Although many people nowadays are still skeptical about the prospects of Julia as a data science programming language, the Julia community doesn't seem to pay much attention to this viewpoint. In fact, as the community of Julia users grows and more and more people outside the US use it, its main conference, JuliaCon, is starting to adapt accordingly. This year, for the first time ever, it took place outside Boston, namely in San Francisco. This coming year, it is scheduled to take place in London, UK.
Although JuliaCon has a strong presence in India too, with a version of having taken place in Bangalore, during the Autumn of 2015, JuliaCon has remained primarily an American event. Yet, this coming year it is going to take place in Europe for the first time, something that few people would have imagined a few years ago. If you think about it, however, it makes sense, since lots of European programmers and scientists have been using Julia for a while now. There is even a course on Julia programming from the university of Glasgow, by Dr. T. Papamarkou. This is a Master’s level course, by the way, so you can tell that they don’t take Julia lightly in the UK!
It is also worth noting that the UK has a tradition in Julia, since the majority of the books published on the language, come from a British publisher. Of course, most of them fail to do justice to the language, which is constantly evolving, making it very elusive for anyone who wants to write a book about it (trust me, I have been there!). Yet, it goes to show that there is a lot of interest in learning and mastering it. This is quite remarkable, considering that Julia is an imported technology, while the programmers’ community in general tends to be quite conservative towards new languages.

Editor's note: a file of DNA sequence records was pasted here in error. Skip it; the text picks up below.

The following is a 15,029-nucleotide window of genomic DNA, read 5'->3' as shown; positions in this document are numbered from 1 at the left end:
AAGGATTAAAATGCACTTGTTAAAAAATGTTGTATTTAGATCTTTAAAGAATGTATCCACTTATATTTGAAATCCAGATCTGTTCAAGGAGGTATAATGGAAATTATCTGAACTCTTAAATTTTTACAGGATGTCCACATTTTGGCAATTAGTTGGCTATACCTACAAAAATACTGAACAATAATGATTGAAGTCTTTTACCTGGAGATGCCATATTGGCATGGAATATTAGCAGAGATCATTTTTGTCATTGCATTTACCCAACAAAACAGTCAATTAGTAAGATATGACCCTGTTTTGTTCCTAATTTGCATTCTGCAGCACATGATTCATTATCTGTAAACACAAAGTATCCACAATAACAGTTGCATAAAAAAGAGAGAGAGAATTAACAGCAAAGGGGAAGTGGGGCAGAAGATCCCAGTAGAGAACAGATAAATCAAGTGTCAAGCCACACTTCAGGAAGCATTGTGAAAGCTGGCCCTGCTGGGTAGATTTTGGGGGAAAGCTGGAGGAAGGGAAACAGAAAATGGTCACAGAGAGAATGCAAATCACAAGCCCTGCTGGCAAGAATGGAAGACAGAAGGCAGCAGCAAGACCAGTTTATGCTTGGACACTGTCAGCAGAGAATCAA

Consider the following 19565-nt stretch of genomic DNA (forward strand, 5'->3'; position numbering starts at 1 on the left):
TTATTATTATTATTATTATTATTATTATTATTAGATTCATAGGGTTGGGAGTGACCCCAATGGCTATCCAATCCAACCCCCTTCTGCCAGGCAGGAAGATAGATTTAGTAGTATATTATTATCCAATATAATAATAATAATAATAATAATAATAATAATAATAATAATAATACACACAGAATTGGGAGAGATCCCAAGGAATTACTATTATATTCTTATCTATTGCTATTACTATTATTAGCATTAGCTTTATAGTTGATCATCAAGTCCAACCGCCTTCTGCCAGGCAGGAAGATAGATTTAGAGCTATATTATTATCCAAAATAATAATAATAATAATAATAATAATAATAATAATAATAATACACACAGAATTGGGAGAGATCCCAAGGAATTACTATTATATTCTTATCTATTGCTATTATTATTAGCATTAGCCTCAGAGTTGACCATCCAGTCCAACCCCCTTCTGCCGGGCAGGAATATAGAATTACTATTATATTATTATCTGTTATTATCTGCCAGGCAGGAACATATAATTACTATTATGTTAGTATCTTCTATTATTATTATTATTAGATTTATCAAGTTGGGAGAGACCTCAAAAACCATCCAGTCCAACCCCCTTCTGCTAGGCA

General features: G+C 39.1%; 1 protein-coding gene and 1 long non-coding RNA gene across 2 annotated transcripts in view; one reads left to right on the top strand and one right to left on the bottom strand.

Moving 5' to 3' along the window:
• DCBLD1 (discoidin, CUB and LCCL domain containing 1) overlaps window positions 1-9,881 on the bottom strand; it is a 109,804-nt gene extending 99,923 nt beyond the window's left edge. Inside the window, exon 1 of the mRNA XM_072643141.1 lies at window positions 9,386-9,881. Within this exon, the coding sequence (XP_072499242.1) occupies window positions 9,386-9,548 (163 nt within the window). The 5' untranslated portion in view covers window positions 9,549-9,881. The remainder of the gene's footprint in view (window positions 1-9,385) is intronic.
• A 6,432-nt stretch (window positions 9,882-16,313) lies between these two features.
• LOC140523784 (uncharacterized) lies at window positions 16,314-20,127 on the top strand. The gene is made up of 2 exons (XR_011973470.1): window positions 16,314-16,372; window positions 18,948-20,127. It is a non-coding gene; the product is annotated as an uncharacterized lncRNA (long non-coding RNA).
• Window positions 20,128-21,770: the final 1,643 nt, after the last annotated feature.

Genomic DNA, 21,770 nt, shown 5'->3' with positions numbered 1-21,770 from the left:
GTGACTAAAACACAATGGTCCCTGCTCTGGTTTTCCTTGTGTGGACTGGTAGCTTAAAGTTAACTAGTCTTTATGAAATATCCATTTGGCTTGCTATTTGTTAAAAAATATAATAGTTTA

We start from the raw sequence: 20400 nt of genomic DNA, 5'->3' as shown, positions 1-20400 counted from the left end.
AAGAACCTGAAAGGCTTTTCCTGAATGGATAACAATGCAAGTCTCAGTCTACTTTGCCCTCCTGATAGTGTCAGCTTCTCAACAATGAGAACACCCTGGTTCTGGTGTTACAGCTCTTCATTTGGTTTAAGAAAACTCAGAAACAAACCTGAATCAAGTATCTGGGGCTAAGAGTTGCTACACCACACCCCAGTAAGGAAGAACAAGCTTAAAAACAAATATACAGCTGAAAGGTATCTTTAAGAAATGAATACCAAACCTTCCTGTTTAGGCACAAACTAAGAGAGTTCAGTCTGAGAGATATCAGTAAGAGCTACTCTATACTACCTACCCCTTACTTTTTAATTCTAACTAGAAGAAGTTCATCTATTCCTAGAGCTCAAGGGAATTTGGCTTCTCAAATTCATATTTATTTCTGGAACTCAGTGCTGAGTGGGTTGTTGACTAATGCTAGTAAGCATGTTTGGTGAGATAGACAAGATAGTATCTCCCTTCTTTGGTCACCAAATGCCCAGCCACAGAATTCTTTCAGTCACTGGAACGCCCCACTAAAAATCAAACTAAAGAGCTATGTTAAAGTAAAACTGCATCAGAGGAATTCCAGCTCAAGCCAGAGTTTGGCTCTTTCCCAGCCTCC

What does all this mean for data scientist? Well, a lot, if you think about it. Julia is becoming more of an international language, appealing to professionals around the world, while transcending cultural barriers. It’s no longer some fancy toy for tinkerers, nor some novelty for the coding enthusiasts. Even Google has recognized it as a viable alternative to Python, for their Deep Learning framework (TensorFlow), while other frameworks also include it as an alternative (e.g. MXNet). Moreover, although the majority of the talks in JuliaCon used to be about new packages of the language and the new features the Base package has, lately the focus has shifted since many people talk about its applications in scientific projects. Some of these projects are directly related to data science.
Naturally, a single event is not going to change people’s minds about the language. People who are committed to using Python or R, will continue to use their tool of choice, no matter how much traction Julia gets. However, those open-minded enough to try out alternatives, now have no excuse for not giving Julia a shot. After all, this language was made to be congruent with other programming tools, including Python and R (as well as C and Java), so it’s not really a “this or the other” choice here. On the contrary, you can program in Julia and in other languages, as there are several bridge packages available for this purpose. That’s one of the many things you can discuss with other Julia users, if you decide to go to the Julia conference of 2018, in London.
Zacharias Voulgaris, PhD
Passionate data scientist with a foxy approach to technology, particularly related to A.I.